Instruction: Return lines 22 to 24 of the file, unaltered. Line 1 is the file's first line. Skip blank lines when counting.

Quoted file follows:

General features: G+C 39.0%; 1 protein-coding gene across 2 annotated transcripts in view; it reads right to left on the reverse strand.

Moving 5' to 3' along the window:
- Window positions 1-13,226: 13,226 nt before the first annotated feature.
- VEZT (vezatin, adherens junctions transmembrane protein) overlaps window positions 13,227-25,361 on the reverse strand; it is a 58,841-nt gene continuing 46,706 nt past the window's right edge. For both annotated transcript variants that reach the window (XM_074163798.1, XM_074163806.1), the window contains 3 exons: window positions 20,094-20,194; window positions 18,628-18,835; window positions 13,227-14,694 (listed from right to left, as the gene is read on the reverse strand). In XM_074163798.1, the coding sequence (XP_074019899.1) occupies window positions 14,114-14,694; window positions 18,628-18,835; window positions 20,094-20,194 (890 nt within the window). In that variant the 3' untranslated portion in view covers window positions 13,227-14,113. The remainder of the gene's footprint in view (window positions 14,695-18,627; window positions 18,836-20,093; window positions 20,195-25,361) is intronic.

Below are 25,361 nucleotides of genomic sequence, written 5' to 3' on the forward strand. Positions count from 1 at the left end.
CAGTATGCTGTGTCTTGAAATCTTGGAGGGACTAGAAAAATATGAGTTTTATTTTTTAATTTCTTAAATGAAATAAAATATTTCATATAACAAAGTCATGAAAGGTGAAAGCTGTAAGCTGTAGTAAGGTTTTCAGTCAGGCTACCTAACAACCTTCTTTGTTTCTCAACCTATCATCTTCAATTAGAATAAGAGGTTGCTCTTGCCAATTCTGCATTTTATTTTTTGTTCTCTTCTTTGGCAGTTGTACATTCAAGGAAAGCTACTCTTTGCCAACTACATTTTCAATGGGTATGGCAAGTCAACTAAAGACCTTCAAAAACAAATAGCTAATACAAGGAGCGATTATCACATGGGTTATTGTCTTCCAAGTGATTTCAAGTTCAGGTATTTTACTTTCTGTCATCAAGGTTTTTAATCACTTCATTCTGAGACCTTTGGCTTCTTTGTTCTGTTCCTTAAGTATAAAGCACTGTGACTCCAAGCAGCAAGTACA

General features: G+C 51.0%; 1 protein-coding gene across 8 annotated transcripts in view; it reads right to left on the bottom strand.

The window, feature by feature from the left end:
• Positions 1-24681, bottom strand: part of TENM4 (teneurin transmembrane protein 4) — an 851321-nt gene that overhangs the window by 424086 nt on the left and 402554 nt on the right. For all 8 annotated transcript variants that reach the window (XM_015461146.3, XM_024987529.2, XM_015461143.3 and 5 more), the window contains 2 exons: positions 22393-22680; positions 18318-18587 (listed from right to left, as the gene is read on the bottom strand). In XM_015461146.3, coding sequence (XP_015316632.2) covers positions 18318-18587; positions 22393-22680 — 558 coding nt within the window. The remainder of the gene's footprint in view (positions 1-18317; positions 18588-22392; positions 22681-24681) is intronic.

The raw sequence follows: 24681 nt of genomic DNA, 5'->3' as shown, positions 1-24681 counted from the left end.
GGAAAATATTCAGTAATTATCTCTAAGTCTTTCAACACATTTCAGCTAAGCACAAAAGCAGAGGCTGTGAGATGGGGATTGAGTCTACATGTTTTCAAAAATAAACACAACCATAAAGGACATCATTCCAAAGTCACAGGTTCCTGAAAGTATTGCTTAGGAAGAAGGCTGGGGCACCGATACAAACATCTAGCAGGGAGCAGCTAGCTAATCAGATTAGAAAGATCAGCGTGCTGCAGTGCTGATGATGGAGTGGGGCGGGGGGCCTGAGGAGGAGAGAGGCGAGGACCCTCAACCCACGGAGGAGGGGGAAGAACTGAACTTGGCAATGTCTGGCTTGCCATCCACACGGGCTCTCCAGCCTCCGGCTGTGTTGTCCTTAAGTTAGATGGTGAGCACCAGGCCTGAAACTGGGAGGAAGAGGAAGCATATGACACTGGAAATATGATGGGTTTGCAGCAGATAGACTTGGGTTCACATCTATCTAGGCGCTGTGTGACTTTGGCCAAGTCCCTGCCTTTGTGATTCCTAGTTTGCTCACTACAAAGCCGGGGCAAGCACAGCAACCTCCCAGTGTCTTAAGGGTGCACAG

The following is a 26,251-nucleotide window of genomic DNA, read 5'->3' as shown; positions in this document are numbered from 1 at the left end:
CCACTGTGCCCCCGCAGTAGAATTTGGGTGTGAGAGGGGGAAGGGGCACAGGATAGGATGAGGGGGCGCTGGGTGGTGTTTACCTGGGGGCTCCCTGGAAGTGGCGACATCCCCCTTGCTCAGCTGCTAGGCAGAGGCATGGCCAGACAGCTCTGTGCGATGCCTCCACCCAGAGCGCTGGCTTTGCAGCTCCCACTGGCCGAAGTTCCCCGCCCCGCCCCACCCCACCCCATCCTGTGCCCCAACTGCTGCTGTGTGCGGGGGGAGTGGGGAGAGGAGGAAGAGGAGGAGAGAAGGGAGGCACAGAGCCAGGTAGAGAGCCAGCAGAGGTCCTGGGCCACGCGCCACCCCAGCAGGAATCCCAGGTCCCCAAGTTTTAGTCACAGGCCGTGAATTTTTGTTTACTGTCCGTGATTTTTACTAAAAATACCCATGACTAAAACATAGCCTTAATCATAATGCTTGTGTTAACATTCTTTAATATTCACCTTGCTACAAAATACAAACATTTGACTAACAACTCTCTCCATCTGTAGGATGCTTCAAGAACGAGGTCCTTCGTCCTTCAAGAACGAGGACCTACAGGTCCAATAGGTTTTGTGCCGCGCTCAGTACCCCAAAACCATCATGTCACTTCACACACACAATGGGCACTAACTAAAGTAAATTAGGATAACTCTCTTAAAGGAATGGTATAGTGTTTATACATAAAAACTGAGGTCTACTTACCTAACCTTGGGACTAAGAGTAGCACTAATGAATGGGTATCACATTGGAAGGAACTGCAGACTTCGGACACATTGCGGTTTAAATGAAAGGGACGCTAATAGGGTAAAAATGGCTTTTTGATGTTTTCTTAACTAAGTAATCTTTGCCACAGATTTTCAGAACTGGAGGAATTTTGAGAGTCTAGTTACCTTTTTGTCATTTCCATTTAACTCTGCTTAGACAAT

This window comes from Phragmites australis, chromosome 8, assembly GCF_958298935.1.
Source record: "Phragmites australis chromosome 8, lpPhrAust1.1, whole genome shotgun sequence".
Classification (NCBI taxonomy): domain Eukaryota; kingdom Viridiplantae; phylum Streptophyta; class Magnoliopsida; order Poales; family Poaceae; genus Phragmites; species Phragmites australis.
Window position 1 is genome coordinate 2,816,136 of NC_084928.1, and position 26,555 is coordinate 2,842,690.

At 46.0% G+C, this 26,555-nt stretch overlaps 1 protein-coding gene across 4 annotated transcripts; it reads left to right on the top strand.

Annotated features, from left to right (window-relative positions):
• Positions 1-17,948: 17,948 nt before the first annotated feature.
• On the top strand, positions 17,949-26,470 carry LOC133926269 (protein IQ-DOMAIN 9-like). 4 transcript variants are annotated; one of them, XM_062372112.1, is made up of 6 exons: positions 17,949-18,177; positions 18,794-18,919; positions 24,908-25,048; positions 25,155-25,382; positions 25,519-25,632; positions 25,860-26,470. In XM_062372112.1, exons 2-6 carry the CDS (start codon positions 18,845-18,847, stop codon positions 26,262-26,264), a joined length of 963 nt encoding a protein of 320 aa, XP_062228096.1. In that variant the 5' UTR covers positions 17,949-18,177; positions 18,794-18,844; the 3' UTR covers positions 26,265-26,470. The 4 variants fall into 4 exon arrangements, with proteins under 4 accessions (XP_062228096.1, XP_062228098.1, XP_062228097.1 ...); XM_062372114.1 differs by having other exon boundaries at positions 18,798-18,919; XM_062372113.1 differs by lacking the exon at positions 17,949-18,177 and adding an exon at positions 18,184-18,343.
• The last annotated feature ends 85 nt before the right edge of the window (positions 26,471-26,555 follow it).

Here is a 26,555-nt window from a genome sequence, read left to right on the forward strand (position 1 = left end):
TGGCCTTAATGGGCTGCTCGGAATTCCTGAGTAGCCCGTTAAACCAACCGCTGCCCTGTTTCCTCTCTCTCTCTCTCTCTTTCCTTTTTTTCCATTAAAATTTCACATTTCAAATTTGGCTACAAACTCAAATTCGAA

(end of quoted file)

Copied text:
• The last annotated feature ends 85 nt before the right edge of the window (positions 26,471-26,555 follow it).

Here is a 26,555-nt window from a genome sequence, read left to right on the forward strand (position 1 = left end):
TGGCCTTAATGGGCTGCTCGGAATTCCTGAGTAGCCCGTTAAACCAACCGCTGCCCTGTTTCCTCTCTCTCTCTCTCTCTTTCCTTTTTTTCCATTAAAATTTCACATTTCAAATTTGGCTACAAACTCAAATTCGAA